Move the nation’s capital to Nebraska

We talk about politics here at the Cranach blog, being careful to keep the two kingdoms distinguished, but we don’t do politicking, in the sense of agitating for one candidate or another.   But I wanted to show you this campaign video as a virtuoso example of the genre.

Ben Sasse is running for the senate in Nebraska.  I have known him personally for a long time in different capacities, and he’s a good guy.  He’s a Lutheran, and I’ve worshiped with him at  Immanuel in Alexandria, where he attended when he lived in the D.C. area.

I know at least one of you will cringe at the exaltation of rural midwestern values, and I admit that some of the conventions of the genre–brilliantly realized in this video–can get kind of cheesy (the waving flags, the obligatory interview with the wife and kids, etc.).  But Ben presents himself ridiculously well.   As for his signature issue here, I am pretty sure he is (mostly) being ironic and metaphorical, but he’s got himself a clever slogan, one that voters will remember and that sets him apart from the pack in the Republican primary.

We are certainly not endorsing him, knowing nothing of his competition or of the issues in the state of Nebraska.  But you’ve got to see this video, after the jump. [Read more...]

Nuking the Senate

Senate Democrats employed the so-called “nuclear option,” changing Senate rules so as to eliminate the possibility of a filibuster for presidential appointments (not including Supreme Court justices–nor does it apply to regular legislation, which may still be filibustered).  The threat of a filibuster–that is, unlimited debate, unless a supermajority shuts it down–has meant that Senators had to cobble together 60 votes to pass a bill or confirm a nominee.

Yes, the filibuster slowed things down, but, as (liberal) Dana Milbank points out, it also required the forging of bipartisan support.  For that reason, he says, today’s Senate has actually accomplished much more than the polarized House of Representatives has. “Now the Senate will be just as dysfunctional.”  See Mr. Milbank’s case for the filibuster after the jump. [Read more...]

The one black Senator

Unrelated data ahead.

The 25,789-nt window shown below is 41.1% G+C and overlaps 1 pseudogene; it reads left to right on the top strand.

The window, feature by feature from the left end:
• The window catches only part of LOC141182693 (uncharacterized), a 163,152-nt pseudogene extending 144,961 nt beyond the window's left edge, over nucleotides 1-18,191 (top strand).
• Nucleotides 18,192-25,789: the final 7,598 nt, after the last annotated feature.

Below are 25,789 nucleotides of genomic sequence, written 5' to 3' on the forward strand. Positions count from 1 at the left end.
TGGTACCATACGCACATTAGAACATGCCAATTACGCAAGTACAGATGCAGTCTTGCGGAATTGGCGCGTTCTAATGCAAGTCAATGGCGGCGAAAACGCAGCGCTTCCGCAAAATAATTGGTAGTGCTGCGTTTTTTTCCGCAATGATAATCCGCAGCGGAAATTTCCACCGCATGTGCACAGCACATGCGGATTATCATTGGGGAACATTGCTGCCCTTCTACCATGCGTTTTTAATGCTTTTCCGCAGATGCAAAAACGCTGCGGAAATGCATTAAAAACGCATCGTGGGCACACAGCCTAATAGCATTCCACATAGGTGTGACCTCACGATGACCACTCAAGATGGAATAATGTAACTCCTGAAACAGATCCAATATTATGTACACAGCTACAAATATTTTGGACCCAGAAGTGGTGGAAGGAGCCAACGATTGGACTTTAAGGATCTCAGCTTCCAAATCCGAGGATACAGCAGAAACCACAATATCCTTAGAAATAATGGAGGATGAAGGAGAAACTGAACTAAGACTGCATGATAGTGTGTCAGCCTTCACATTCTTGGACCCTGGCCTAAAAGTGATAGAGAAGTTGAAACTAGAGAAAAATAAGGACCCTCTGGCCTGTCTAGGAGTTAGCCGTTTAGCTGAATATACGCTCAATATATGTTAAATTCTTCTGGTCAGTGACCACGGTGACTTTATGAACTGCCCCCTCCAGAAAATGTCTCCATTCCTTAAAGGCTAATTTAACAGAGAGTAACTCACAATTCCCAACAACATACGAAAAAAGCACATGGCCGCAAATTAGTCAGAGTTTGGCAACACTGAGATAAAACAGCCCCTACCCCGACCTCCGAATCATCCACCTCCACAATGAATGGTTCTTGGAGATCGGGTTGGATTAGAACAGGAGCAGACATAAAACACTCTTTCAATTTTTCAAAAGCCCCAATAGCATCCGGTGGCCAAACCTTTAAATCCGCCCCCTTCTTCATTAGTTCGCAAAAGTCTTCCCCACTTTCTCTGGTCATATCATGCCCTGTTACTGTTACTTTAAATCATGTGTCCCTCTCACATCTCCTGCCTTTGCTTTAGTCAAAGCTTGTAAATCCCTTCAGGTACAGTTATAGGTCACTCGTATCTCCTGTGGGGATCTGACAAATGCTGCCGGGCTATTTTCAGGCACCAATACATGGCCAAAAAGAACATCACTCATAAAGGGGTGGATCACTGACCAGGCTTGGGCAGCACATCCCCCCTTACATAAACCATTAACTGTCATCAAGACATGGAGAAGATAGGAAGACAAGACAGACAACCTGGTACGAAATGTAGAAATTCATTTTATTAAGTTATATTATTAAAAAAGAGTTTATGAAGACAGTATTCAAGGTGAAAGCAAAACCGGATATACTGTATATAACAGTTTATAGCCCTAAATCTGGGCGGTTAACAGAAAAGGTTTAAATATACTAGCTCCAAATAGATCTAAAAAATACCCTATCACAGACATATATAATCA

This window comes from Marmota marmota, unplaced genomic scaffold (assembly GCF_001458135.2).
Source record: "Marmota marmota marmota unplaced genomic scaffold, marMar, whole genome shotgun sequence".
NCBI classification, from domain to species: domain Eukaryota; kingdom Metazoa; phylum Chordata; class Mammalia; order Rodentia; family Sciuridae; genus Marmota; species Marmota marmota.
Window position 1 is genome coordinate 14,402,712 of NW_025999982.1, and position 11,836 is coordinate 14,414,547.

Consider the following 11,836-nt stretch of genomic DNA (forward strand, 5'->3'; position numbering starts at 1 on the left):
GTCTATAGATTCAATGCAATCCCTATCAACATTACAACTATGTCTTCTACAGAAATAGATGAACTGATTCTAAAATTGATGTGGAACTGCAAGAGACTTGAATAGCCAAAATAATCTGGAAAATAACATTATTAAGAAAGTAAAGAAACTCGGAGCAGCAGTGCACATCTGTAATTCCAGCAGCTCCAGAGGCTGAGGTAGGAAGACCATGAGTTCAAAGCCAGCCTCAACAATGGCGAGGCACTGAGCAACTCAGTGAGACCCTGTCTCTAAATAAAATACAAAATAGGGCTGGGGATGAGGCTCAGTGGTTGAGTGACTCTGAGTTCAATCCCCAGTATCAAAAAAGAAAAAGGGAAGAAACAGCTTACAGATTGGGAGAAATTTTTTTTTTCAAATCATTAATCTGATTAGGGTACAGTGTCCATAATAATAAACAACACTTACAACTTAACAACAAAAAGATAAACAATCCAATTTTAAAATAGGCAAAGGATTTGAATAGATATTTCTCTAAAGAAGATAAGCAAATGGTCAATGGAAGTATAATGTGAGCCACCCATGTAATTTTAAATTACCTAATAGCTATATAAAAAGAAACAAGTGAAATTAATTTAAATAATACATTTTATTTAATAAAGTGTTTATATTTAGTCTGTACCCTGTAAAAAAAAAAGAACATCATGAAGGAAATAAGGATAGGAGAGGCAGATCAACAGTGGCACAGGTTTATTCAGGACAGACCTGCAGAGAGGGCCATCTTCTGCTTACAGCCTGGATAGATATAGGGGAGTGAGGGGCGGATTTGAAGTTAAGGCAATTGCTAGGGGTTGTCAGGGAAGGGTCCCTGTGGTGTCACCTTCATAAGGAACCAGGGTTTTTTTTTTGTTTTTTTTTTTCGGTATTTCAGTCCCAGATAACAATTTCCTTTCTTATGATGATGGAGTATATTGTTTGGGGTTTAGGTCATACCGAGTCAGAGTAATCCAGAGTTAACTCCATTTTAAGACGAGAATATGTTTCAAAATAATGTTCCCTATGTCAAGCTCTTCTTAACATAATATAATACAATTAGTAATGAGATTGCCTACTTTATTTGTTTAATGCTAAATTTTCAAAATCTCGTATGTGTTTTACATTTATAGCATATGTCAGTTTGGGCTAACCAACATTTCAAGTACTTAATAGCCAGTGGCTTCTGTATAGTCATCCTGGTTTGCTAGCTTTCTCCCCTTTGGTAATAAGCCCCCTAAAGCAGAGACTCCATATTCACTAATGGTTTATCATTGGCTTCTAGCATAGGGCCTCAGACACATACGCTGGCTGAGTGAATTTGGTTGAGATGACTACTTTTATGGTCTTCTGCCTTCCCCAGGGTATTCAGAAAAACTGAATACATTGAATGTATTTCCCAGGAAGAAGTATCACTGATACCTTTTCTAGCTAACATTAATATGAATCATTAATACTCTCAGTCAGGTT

The Senate finally has an African-American member.  He is a conservative Republican.  South Carolina Gov. Nikki Haley (R) announced  she will appoint Rep. Tim Scott (R-S.C.) to the Senate, taking the place of Sen. Jim DeMint, who is leaving to head the Heritage Foundation.  Scott is a Tea Party favorite.  See Nikki Haley appoints Rep. Tim Scott to Senate.

Meanwhile, the NAACP is expressing “major concern” about the appointment, since Scott is a small-government conservative.

Reforming the Senate

Ezra Klein reports on efforts in the Senate to reform the filibuster rule in the Senate:

The problem with a president promising to “change Washington” is that the presidency isn’t the part of Washington that’s broken. The systemic gridlock, dysfunction and polarization that so frustrate the country aren’t located in the executive branch. They’re centered in Congress. And one of their key enablers is Senate Rule XXII — better known as the filibuster.

Filibusters used to be relatively rare. There were more filibusters between 2009 and 2010 than there were in the 1950s, 1960s and 1970s combined. A strategy memo written after the 1964 election by Mike Manatos, Lyndon B. Johnson’s Senate liaison, calculated that in the new Senate, Medicare would pass with 55 votes — the filibuster didn’t even figure into the administration’s planning.

There were more filibusters between in the 111th Congress (2009-2010) than in the ’50s, ’60s, and ’70s combined. (Data: Congress.gov, Graph: Ezra Klein)

Today, the filibuster isn’t used to defend minority rights or ensure debate. Rather, the filibuster is simply a rule that the minority party uses to require a 60-vote supermajority to get anything done in the Senate. That’s not how it was meant to be.

And it’s not how it has to be. The Constitution states that each chamber of Congress “may determine the rules of its proceedings.” And this week’s election has provided fresh evidence that the Senate, at least, may be preparing to remake its most pernicious rule.

Chris Murphy, the incoming Democratic senator from Connecticut, couldn’t have been clearer: “The filibuster is in dire need of reform,” he told Talking Points Memo. “Whether or not it needs to go away, we need to reform the way the filibuster is used, so it is not used in the order of everyday policy, but is only used in exceptional circumstances.”

Angus King, the independent senator-elect from Maine, said, “My principal issue is the functioning of the Senate.” He backs a proposal advanced by the reform group No Labels that would end the filibuster on motions to debate, restricting filibusters to votes on actual legislation. The group also wants to require filibustering senators to physically hold the Senate floor and talk, rather than simply instigate a filibuster from the comfort of their offices.

via Is this the end for the filibuster?.

The problem, in my opinion, is that the filibuster has become just a procedural matter to be invoked at will–basically, a threat to filibuster–so as to require a 60-vote supermajority on Senate actions (60 votes being the number of votes required to shut off debate).  I think the filibuster should be returned to its earlier days of glory, in which a Senator had to stay on the floor speaking for as long as he could to delay action, just like Jimmy Stewart in Mr. Smith Goes to Washington.